Amazon holds its first "Amazon Picking Challenge," in which university teams from around the globe compete to design robots for piece picking. The contest involves robotic picking of 12 random items - ranging from a rubber duck to a small package of Oreo cookies - from static shelving. A team from the Technical University of Berlin won the contest using a vacuum-powered robot successfully grabbing 10 out of the 12 items - but it took the machine about 20 minutes to do so.
Target announces aggressive item-level RFID initiative, mostly to achieve high levels of inventory accuracy in store to support store-level fulfillment for ecommerce.
Despite continued severe industry over-capacity, giant Maersk Lines announces it is placing orders for six new giant 20,000-TEU vessels, with options for four more. That about 10% more capacity than the 18,000-TEU ships Maersk had received over the past few years from South Korea's Daewoo Shipbuilding.
Gartner announces its annual top 25 supply chains list. Curiously, Apple and Procter & Gamble were left off the list and instead placed in a separate new category, called "supply chain masters," a sort of hall of fame. The list for 2015 is topped by Amazon.com, followed by number 2 McDonald's, followed by Unilever, Intel, and Inditex (Zara) to round out the top 5.
Walmart sends letter to some 10,000 vendors extending payment terms to 90 days, and saying that it will take 1% discount for "fast payment" even for the 90 day payment cycle. Walmart also says it will begin levying a sort of "handling charge" for vendors whose products move through Walmart DCs. By year's end, it is unclear how successful Walmart has been in executing this program.
The Annual State of Logistics report is released as usual by CSCMP and Rosalyn Wilson, with the headline news that overall relative US logistics costs were modestly down in 2014, to 8.3% of GDP, versus a revised 8.4% in 2013. All told, US logistics expenses were up 3.1% in 2014, but nominal GDP rose a bit faster than that - thus the fall in the ratio of logistics spend to GDP. In 2007, logistics costs rose to a recent high of 9.9% of GDP, as a comparison.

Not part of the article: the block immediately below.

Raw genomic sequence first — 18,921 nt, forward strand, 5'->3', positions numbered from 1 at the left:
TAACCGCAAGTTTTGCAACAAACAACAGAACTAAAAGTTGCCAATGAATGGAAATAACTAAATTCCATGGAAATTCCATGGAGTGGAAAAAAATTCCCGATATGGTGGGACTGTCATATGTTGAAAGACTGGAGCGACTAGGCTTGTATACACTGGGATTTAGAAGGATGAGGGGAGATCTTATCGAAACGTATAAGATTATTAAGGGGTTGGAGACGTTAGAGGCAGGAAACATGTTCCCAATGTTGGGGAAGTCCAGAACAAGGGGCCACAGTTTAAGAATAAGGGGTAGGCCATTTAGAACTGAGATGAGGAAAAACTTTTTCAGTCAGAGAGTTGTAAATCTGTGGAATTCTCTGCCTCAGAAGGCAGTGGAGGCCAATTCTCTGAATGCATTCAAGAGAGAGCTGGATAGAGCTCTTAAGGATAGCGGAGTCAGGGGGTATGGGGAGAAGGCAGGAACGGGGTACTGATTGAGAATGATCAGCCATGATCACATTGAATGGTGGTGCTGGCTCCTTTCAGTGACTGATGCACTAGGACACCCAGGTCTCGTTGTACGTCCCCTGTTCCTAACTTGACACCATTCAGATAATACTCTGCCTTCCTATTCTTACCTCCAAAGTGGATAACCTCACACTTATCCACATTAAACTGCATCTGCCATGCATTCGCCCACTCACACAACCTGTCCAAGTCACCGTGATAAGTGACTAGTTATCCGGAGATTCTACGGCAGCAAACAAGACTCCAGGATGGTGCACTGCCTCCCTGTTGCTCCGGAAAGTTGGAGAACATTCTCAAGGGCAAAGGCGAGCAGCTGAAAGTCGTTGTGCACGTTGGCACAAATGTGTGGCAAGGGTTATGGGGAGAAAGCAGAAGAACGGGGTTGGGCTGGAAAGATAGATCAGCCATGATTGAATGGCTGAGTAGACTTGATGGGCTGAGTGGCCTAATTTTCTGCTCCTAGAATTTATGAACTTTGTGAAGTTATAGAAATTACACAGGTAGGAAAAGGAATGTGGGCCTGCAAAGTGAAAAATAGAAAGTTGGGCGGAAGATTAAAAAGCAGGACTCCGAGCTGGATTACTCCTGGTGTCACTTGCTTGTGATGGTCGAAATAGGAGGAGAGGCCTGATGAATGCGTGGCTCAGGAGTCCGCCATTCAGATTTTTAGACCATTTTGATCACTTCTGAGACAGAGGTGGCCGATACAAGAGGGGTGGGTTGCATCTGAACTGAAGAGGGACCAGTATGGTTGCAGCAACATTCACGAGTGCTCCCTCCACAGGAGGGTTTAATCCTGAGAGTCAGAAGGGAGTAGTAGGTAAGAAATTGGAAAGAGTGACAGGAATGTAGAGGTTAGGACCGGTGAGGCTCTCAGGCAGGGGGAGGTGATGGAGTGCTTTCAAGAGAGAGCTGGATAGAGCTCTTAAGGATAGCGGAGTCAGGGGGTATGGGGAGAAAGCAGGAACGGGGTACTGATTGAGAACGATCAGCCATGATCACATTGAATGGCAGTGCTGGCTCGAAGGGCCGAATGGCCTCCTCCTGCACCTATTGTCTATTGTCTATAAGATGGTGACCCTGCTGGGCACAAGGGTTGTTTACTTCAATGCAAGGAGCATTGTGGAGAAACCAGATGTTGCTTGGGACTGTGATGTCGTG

(Supply Chain Trends and Issues Article - Continued Below)
The MIT Technology Review reports that researchers from the University of Sheffield in the UK may have developed a breakthrough in 3D printing technology. The system replaces the slow and expensive laser system used in 3D printers today with an infrared lamp and an ink-jet print head that could be 10 to 100 times faster than current methods, and that could even be cost competitive with injection molding for making millions of small, complex parts at a time. HP is working on similar technology.
The US Federal Reserve changes its baseline year for measuring US manufacturing output from 2007 to 2012, meaning average production in 2012 is given an index score of 100. Interestingly, 2007 production was actually greater than 2012 levels. With the new baseline, US monthly production of late has been at an average score of about 106, or 6 percent above 2012.
Contract manufacturer Flextronics announces new real-time supply chain dashboard that sets a new standard. Under a solution the company is calling Flex Pulse, Flextronics can deliver a broad range of supply chain data to large interactive touch-screen displays in factories, as well as desktop computers, tablets or mobile devices, including one massive display at its headquarters. The system is meant to be decentralized, putting power in local managers, and features powerful drill down capabilities.
A massive and spectacular explosion and fire occurs at a port complex in Tianjin, China - likely from poorly managed storage at a chemicals warehouse, causing a major supply chain disruption and highlighting yet another form of supply chain risk that needs to be accounted for in mitigation strategies.